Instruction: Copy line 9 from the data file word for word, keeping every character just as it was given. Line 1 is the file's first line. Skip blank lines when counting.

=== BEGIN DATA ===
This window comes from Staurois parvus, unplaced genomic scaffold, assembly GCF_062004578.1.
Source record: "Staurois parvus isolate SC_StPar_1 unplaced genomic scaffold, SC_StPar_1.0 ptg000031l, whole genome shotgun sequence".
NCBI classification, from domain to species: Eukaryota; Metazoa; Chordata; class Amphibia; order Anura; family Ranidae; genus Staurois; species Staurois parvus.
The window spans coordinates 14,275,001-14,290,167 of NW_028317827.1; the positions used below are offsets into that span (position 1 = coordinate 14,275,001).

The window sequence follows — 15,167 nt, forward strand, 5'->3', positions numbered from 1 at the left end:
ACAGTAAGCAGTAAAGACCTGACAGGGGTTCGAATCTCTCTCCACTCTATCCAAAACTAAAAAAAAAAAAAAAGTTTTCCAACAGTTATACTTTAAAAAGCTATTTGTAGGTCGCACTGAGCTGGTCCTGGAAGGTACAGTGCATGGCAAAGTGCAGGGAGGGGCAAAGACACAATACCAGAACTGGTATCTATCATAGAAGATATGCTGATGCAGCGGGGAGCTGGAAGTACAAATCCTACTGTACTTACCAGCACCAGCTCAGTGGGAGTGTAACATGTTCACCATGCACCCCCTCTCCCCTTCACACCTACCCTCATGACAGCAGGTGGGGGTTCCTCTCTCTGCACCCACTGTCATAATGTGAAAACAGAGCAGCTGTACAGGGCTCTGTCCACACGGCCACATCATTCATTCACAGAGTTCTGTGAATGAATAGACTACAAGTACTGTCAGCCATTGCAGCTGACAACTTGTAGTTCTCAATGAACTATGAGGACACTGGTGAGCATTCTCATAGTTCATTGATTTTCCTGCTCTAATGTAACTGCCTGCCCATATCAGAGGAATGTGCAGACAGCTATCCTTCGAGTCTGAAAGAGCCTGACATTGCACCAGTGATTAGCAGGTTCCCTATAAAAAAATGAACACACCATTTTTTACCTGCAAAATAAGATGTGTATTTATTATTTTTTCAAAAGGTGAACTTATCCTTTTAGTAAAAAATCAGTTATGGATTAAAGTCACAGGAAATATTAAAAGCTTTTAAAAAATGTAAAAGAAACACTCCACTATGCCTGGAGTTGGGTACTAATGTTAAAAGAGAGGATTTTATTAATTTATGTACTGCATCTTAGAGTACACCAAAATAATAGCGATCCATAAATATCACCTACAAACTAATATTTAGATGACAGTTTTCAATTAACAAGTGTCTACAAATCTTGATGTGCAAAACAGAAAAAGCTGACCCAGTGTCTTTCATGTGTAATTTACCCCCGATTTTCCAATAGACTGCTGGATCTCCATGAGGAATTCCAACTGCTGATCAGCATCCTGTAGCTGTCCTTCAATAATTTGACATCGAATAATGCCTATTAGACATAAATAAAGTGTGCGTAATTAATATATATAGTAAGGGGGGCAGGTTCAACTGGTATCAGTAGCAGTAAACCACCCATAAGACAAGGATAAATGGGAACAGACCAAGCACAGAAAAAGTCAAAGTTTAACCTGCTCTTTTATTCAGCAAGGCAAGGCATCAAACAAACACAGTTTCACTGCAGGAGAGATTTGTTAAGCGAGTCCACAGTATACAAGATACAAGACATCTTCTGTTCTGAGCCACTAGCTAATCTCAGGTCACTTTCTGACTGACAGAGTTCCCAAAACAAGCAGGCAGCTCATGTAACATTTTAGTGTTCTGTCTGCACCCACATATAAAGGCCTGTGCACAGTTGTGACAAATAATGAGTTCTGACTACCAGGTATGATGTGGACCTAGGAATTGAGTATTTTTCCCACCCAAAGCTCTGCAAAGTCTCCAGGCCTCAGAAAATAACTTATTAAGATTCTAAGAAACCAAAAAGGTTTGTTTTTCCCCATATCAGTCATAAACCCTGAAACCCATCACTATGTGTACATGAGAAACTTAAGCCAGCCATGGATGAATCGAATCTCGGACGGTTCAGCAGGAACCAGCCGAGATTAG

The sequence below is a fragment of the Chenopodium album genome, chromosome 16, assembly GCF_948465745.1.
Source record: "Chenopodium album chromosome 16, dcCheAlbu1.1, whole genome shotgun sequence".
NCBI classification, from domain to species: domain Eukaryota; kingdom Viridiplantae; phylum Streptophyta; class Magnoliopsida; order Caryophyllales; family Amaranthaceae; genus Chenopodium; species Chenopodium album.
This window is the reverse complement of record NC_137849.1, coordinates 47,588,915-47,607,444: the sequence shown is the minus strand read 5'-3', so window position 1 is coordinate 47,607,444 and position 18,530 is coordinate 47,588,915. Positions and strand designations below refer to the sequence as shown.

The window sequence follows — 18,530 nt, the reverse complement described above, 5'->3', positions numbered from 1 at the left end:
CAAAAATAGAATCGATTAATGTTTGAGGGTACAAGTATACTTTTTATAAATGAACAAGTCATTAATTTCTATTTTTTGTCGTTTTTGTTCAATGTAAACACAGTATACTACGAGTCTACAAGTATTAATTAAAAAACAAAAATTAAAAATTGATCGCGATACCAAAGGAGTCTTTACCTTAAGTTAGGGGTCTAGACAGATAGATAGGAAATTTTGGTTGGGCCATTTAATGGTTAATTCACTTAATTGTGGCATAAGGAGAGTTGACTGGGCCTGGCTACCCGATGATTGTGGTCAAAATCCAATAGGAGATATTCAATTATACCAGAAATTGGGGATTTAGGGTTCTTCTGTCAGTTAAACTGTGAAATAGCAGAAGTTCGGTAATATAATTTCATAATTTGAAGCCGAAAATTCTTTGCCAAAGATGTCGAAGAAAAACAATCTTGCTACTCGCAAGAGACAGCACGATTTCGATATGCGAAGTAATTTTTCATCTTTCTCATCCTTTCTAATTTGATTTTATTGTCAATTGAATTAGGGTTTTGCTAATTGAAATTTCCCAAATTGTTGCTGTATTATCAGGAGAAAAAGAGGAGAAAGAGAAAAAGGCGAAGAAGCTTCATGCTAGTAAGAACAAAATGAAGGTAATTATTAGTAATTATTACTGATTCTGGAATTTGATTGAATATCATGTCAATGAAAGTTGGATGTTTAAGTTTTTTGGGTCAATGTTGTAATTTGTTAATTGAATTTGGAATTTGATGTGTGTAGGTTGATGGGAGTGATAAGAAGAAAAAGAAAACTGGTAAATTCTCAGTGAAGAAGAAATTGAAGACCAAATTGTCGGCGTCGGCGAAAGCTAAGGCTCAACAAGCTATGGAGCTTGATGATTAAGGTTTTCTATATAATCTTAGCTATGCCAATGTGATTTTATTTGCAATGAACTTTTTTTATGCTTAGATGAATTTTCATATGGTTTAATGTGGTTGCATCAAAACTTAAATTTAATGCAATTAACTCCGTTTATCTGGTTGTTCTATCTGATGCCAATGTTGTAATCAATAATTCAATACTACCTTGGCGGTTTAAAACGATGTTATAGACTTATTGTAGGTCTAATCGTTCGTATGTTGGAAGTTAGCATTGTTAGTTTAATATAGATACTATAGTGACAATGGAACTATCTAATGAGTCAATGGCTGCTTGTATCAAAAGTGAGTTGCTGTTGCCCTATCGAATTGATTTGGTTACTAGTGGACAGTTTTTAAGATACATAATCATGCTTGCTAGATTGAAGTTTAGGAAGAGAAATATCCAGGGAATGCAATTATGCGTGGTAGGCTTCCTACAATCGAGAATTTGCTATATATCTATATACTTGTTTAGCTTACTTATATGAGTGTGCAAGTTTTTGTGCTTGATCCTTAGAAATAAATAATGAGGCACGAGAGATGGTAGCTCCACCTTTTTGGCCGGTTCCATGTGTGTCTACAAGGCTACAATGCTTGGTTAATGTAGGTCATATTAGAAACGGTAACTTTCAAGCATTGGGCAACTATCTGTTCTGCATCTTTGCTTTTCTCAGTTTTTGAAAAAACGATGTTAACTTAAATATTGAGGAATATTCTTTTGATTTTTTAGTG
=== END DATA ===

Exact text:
NCBI classification, from domain to species: domain Eukaryota; kingdom Viridiplantae; phylum Streptophyta; class Magnoliopsida; order Caryophyllales; family Amaranthaceae; genus Chenopodium; species Chenopodium album.